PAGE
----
Kudos to Wilma at Burger King

By: Jan Bolick
October 12, 2010

Burger KingHere’s a story for Discover a Different Boss Week (our linked celebrations of Columbus Day and Boss Day).

When I was 15 years old, I went to work at Burger King.   Wilma was one of my bosses. 

It was easy to make burgers, fries and fountain drinks.

I was also pretty fast at bagging up the orders.

But I was challenged by strawberry milkshakes.   I had no problems with the first two steps which were to pour one scoop of strawberry syrup into the bottom of a cup and then fill it with vanilla milkshake.    The third step was to stick the cup under a mixer and pull it back up “just so”.  The first three times, I did it wrong and strawberry milkshake spattered everywhere.

My solution to all of this was to avoid making strawberry milkshakes which was fairly easy to do since not many people ordered them.   But if I was working the drink station when someone did order one, it seems I always had an emergency of some type (like a run to the rest room) that caused me to pull in a quick substitute for the drink station.

Then one very busy afternoon at the drink station, something terrible happened.

Wilma was working the front window, taking orders and she yelled into the microphone as she did with all orders, “4 whoppers,  4 cheeseburgers, 7  fries…”  She then  turned, looked at me and said, “…and 13 strawberry milkshakes.”

She saw the look of panic on  my face.    She read the thoughts racing through  my head about how I was going to escape, pointed at me and then at the monster machine as she said firmly, “Jan, 13 strawberry milkshakes.”

I did as I was told.   Made one strawberry milkshake without making a mess.   Then another.  And another.  As I was getting ready to make the fourth one, Wilma said, “Just kidding!”  And then broke out into a wide grin.

It was the first time I had ever seen tough, gruff, no nonsense Wilma ever smile.

I looked at her in disbelief.  Was she really just kidding about the 13 milkshakes?  Was I really done with just 3?   Was she really smiling and joking with me?  And was it that obvious that I was scared of making strawberry milkshakes?

Yes to all four questions.  But not any more on the last one!   Thanks to Wilma – I became a strawberry milkshake expert! 

And I saw her as a different boss.  A fun and funny person who really cared about those of us who worked there.

Several things inspire me about  what Wilma did:

  1. Her push to make me face my fear of making strawberry milkshakes took no more than 5 minutes.
  2. It gave me a tool to use any time I get stuck or scared to the point of avoiding what needs to be done.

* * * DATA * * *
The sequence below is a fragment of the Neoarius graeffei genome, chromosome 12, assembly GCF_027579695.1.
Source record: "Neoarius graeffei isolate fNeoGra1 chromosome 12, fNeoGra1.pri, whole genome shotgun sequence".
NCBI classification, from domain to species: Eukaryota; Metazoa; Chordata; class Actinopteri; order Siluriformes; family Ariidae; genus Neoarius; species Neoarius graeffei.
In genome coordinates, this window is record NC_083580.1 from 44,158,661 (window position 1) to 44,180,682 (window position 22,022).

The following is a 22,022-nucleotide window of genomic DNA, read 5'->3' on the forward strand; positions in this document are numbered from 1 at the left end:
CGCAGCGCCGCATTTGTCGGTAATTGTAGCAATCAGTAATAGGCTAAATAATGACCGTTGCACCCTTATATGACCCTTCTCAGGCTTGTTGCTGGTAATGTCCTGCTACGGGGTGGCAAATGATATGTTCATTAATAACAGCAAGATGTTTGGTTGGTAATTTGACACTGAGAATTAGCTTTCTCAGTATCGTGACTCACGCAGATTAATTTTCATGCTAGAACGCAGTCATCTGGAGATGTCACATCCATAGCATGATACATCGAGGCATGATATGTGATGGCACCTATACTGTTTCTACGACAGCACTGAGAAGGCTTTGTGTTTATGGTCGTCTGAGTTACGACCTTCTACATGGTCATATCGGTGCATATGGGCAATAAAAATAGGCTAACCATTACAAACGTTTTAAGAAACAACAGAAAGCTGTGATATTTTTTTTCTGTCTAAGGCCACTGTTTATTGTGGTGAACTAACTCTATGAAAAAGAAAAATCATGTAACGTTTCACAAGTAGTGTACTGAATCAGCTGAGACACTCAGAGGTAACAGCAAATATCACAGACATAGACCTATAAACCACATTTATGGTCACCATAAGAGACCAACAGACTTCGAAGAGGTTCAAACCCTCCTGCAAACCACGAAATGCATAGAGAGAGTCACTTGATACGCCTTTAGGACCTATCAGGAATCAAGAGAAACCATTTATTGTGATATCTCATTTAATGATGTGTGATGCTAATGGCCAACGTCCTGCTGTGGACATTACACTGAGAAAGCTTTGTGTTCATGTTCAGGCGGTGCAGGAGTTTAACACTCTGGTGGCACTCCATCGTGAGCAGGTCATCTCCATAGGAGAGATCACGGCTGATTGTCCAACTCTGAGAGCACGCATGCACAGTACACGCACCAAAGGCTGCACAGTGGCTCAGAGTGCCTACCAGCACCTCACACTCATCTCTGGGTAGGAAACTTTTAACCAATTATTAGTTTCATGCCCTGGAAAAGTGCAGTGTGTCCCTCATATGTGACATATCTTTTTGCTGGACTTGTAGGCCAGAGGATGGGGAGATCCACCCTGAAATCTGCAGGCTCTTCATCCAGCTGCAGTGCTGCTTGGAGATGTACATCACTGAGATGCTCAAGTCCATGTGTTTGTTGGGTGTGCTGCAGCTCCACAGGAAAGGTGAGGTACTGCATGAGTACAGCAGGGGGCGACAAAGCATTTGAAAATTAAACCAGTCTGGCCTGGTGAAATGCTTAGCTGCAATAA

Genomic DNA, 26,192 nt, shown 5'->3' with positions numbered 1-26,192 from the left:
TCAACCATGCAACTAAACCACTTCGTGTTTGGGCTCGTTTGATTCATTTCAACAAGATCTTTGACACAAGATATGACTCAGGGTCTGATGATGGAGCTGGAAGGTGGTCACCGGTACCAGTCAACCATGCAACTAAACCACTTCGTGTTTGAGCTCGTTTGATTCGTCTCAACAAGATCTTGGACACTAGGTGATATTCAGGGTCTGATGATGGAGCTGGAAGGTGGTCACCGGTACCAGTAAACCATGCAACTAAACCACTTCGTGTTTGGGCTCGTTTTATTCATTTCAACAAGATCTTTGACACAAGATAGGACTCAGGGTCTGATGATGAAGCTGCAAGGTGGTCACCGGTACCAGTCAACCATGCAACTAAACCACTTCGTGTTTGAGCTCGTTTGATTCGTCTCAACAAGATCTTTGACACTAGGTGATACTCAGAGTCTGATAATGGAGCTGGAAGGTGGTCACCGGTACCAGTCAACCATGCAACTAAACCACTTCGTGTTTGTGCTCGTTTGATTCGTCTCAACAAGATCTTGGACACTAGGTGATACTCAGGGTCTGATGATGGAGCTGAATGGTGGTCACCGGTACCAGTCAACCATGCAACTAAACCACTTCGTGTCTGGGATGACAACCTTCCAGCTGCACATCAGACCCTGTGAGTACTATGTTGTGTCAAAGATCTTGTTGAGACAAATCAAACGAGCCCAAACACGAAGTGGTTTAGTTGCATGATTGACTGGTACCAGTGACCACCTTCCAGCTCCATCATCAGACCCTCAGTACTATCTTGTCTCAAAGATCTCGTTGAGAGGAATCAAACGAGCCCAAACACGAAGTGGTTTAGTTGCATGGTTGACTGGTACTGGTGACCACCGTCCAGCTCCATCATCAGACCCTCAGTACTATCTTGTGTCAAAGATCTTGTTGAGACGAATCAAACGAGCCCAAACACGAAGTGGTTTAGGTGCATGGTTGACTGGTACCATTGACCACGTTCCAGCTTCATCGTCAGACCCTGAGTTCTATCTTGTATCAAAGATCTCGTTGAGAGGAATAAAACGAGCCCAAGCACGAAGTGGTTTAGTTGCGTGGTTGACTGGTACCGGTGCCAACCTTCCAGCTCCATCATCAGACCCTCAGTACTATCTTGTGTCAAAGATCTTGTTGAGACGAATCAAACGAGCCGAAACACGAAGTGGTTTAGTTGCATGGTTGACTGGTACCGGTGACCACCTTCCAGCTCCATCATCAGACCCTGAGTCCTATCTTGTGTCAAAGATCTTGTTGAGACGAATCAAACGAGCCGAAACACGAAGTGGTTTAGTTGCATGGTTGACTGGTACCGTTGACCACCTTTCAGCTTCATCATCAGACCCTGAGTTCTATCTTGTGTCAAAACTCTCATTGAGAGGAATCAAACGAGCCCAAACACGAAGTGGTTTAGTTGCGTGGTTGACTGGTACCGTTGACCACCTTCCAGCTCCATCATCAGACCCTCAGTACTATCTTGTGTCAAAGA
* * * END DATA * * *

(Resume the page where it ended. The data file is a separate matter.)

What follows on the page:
3. It gave me a tool to use whenever I’m coaching others.  
  4. It gave me a story to share with other coaches and managers, which in turn gives them a tool to use.
  5. It has served as a frequent reminder that when people aren’t doing what they are supposed to be doing, it might not be because they are slack or lazy or some other adjective used to describe lack of performance.  Instead of letting them “escape” from the work or  writing them up or dismissing them from the job, what about doing something different? 
  6. All of this from a 5 minute encounter that took place almost 40  years ago.

Is there some small 5-minute Wilma like action that you could take this week?    Something that would help someone on your team overcome fear or reluctance to do part of her job?  

Do it and you become a different boss – through her eyes and yours.   And she becomes a different worker. 

That is what I call making a difference. 

Questions for thought and/or discussion:

  1. Are you allowing someone to get away with not doing their job completely?
  2. Are you filling in the gaps because it’s easier that way?
  3. Or because you don’t want conflict?
  4. Or because don’t want him/her to feel bad?
  5. Or because the person is slack or lazy or incompetent but you don’t have time to replace him/her?
  6. What about you?   Why are you avoiding your job as his or her coach?
  7. Is it because you are slack or lazy or incompetent?
  8. Assume for just a few minutes that #5 is not true.  Is there some small 5-minute Wilma like action that you could take this week?    Something that would help someone on your team overcome fear or reluctance to do part of her job?   Do it and you become a different boss – through her eyes and yours.   And she becomes a different worker.  One who is stilling telling about it 40 years later.   Now THAT is what I call making a difference.

Do you have any inspirational boss stories? 

Please share them with us below.  There are so many bosses and so many styles – we can learn so much from them all!

copyright 2010

 Jan Bolick 

Jan is a coach, teacher, speaker and author who is passionate about performance management and corporate culture.

Her coaching specialty is working with women in leadership to take charge more effectively, make things happen and inspire others to do the same.

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